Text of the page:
Another thought, angle both sides down to the bottom center, so that the down wash works both in forward and reverse. That way when moving forward your bow stays down, the stern does not dig in so much, and is not such a big target?

    Also I think the top and bottom edges of the rudder, being sloped like they are, are still allowing too much water roll off, its allowing a smooth uninterrupted flow off the top and bottom edges. A straight 45 will cause a vortex, and more of the water will roll back to the center, which puts more off the rear edge of the rudder.

    Been watching too many sims on rudder flow, lol.
     
    Last edited: May 3, 2017
  5. Kevin P.

    Kevin P. Well-Known Member

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    Nick, so how are the effects of my setup different than having a flat drag disc on a shaft that is not perfectly horizontal? There are boats out there that use that method to achieve the same result. The impact is that the boat can drive backwards without sinking itself...not sure how much of an advantage is being gained there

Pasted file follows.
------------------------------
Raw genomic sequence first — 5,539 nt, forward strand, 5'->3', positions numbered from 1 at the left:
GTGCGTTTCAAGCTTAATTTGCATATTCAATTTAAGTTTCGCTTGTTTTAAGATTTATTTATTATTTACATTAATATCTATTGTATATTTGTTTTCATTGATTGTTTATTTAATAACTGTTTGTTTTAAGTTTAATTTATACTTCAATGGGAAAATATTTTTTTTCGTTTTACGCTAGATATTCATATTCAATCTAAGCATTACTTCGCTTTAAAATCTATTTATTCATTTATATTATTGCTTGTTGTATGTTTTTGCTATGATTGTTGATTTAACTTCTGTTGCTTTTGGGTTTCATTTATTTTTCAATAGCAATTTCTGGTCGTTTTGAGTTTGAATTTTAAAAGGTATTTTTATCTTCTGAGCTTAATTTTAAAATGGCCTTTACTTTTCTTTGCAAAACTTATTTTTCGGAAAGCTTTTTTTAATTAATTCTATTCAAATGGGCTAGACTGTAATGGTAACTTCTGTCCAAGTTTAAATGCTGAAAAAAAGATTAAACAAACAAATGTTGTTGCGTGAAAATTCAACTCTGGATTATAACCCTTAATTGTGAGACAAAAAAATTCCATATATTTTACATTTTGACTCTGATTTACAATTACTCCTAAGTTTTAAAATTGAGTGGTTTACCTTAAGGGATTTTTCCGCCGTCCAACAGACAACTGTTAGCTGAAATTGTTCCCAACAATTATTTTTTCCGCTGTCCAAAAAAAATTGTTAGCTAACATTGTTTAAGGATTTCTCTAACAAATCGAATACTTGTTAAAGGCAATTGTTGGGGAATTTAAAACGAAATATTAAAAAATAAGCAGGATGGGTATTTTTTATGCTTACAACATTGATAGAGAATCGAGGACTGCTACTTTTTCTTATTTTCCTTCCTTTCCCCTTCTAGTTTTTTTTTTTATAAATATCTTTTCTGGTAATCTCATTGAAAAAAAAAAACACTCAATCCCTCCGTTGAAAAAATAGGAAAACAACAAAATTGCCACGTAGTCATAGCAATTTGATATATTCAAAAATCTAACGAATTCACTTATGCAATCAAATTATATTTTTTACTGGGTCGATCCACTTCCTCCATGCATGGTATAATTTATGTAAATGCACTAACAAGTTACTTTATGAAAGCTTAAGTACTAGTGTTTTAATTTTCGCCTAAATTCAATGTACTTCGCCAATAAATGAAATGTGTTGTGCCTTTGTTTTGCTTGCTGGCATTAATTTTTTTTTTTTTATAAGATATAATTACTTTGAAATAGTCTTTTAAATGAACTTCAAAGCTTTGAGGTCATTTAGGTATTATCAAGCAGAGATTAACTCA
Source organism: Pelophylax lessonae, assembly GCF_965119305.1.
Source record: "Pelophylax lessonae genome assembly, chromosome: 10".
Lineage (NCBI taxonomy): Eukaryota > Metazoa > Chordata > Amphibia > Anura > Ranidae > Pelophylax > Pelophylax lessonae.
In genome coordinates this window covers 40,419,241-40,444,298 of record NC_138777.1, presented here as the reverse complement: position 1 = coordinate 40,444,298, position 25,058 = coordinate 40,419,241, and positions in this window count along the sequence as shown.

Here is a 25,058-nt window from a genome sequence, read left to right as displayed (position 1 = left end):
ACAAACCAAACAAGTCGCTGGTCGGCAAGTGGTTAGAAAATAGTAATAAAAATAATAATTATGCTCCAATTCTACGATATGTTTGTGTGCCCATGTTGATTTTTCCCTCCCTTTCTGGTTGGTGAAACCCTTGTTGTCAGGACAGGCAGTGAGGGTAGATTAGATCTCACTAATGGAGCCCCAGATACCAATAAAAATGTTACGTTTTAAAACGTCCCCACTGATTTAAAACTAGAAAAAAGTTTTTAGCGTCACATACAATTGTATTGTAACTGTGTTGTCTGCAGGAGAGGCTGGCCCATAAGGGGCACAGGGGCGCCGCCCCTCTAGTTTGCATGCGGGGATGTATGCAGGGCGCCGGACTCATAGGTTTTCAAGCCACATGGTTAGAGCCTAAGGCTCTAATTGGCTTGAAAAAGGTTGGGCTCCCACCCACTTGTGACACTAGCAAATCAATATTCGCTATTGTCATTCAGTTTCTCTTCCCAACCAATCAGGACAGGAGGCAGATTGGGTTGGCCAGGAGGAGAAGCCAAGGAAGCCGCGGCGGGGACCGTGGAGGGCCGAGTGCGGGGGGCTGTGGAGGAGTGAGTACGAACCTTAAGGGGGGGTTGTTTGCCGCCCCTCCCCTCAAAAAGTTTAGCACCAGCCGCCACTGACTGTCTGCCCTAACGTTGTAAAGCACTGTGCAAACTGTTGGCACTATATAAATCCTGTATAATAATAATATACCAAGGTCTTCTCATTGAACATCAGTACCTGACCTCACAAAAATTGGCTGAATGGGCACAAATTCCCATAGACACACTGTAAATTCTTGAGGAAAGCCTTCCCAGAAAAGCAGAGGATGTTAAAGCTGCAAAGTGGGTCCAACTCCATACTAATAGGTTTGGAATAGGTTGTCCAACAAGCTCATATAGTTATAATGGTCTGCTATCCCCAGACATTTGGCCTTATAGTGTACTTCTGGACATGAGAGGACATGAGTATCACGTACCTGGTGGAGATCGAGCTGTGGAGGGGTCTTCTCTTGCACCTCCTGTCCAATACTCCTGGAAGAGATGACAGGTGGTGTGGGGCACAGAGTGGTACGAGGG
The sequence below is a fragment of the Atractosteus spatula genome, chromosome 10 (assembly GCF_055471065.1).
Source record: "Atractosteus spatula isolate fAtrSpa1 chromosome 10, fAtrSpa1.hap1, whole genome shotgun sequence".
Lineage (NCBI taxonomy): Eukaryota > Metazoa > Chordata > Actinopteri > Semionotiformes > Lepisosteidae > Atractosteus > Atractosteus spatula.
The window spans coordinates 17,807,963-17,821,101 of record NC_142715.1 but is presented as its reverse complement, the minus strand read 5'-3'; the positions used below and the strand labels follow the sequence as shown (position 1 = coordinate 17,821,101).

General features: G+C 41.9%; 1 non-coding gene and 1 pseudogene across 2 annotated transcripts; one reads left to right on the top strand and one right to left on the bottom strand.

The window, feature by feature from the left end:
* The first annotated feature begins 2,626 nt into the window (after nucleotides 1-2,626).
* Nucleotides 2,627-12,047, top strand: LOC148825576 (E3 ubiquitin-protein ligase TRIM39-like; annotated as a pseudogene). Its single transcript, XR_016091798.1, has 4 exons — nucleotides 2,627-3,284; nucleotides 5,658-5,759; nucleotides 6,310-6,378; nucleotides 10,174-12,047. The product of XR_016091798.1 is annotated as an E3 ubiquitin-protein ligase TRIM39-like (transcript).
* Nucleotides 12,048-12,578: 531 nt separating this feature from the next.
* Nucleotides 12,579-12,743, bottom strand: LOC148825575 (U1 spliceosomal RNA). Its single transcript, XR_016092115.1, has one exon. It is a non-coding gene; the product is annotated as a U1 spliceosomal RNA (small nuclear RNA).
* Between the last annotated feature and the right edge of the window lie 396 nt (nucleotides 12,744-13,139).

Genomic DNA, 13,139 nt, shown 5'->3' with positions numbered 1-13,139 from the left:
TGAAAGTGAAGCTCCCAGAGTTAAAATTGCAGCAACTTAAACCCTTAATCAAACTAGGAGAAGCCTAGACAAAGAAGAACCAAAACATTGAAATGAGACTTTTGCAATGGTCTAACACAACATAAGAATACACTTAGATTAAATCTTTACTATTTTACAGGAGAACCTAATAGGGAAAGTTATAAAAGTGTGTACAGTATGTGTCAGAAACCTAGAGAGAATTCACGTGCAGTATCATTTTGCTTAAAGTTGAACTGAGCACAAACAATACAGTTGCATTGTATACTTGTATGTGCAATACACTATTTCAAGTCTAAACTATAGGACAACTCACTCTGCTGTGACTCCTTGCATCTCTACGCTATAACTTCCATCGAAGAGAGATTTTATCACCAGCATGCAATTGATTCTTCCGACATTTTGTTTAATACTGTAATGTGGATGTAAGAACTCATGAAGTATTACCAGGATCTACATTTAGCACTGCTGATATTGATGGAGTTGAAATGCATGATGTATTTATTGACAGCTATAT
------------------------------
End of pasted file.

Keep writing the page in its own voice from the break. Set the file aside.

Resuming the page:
I think the point that most miss in regards to the IRC rules is that they work fine if there is a compliant membership. As I said, if an active member at a sanctioned battle has an issue with my boat, I address the issue as an adult and make a change if appropriate. What doesn't work / causes discontent is when a group of members says 'hey that is a little shady,' and the response is 'well the rules don't prohibit me doing it, so you better make a rule change.'